George Louis Beer
|George Louis Beer|
July 26, 1872|
Staten Island, NY, USA
|Died||March 15, 1920
New York, NY, USA
|Period||1893 - 1923|
|Subject||American History, Colonial History|
Born in Staten Island, New York, to an affluent family that was prominent in New York's German-Jewish community, Beer's father owned a successful tobacco importing business. He studied at Columbia University, where he received the A.B. degree (1892) and then an A.M. degree in 1893. Beer's master's thesis ("The Commercial Policy of England Toward the American Colonies") was supervised by Professor Herbert Levi Osgood and was immediately published in the Columbia University Studies in History, Economics and Public Law. He taught European History at Columbia from 1893 to 1897 while also working in the tobacco business. After retiring from business in 1903, he devoted his time to extensive research in British archives, and wrote three highly regarded and influential books on the British-American colonial period. In 1913 he was the first Loubat Prize recipient for The Origins of the British Colonial System, 1578-1660, one of those books. His work The English Speaking Peoples, was published in 1917. He stressed the successful workings of the commercial dimensions of the British Empire and was part of the "Imperial School" which emphasized the economic benefits and efficient administration of the Empire. He was American correspondent of the British Round Table Journal.
Beer served as colonial expert to President Wilson's American Commission of Inquiry during World War I and attended the Paris Peace Conference as a member of the American Commission to Negotiate Peace, for which he was chief of the Colonial Division in 1918-1919. He was also a member of the Mandates Commission of the League of Nations, and was appointed director of the Mandatory Section of the League's Secretariat in 1919.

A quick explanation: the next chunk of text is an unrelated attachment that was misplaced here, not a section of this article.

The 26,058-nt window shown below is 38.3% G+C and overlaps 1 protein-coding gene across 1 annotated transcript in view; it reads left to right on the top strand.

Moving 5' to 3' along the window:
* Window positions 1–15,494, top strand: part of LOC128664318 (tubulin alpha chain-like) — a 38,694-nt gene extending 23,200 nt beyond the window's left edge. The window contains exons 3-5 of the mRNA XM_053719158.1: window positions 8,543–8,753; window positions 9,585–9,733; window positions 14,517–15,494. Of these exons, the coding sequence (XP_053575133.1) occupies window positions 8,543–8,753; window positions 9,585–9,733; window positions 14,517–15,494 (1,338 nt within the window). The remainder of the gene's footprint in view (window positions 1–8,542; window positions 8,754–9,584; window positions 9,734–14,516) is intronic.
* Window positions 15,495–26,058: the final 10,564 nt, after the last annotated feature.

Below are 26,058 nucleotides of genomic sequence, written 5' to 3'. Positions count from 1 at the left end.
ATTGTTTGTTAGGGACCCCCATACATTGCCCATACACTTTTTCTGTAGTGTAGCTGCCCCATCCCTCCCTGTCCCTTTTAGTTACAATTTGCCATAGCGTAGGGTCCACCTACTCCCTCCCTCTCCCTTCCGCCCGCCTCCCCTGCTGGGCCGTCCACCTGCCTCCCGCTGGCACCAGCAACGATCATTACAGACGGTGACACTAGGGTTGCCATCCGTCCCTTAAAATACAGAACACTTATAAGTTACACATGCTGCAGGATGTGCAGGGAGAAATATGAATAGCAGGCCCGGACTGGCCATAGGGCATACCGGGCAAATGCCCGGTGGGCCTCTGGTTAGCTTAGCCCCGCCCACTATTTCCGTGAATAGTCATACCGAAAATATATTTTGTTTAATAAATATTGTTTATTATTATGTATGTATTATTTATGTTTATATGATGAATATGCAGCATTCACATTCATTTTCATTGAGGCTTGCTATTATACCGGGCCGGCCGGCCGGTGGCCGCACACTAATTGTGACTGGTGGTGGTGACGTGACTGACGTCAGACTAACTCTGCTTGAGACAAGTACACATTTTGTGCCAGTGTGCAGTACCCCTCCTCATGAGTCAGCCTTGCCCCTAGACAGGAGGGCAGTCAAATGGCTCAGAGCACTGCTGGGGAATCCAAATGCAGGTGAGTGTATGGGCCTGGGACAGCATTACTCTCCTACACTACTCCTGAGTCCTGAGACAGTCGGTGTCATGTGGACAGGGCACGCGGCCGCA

Beer married Edith Hellman on November 11, 1896. She was the niece of one of his early mentors at Columbia, E. R. A. Seligman, who had also married Beer's sister. Beer and his wife had one daughter, and the marriage lasted until Beer's untimely death on March 15, 1920.
The George Louis Beer Prize
Beer left a bequest to establish a prize recognizing outstanding historical writing relating to European international history since 1895. American citizens or permanent residents are eligible, for books published in the year preceding the award. The George Louis Beer Prize has been awarded in most years since 1923.
- Commercial Policy of England toward the American Colonies (1893) full text online.
- British Colonial Policy, 1754-65 (1907) full text online.
- Origins of the British Colonial System, 1578-1660 (1908) full text online.
- The Old Colonial System, 1660-1754 (2 vols., 1912) full text online.
- The English Speaking Peoples (1917) full text online.
- African Questions at the Paris Peace Conference (1923) full text online.
- Coclanis, Peter A. "George L. Beer." In Clyde Norman Wilson (ed.), American Historians, 1866-1912. Dictionary of Literary Biography Vol. 47. Detroit: Gale Research, 1986. Literature Resource Center. Web. 20 Oct. 2014.
- Schuyler, Robert Livingston. "Beer, George Louis." In Allen Johnson et al. (eds.), Dictionary of American Biography (New York: Charles Scribner's Sons, 1936).
- George Louis Beer, Louis Herbert Gray (1923). "Editor's Preface". African Questions at the Paris Peace Conference. The Macmillan Company.
- American Historical Association, accessed April 5, 2010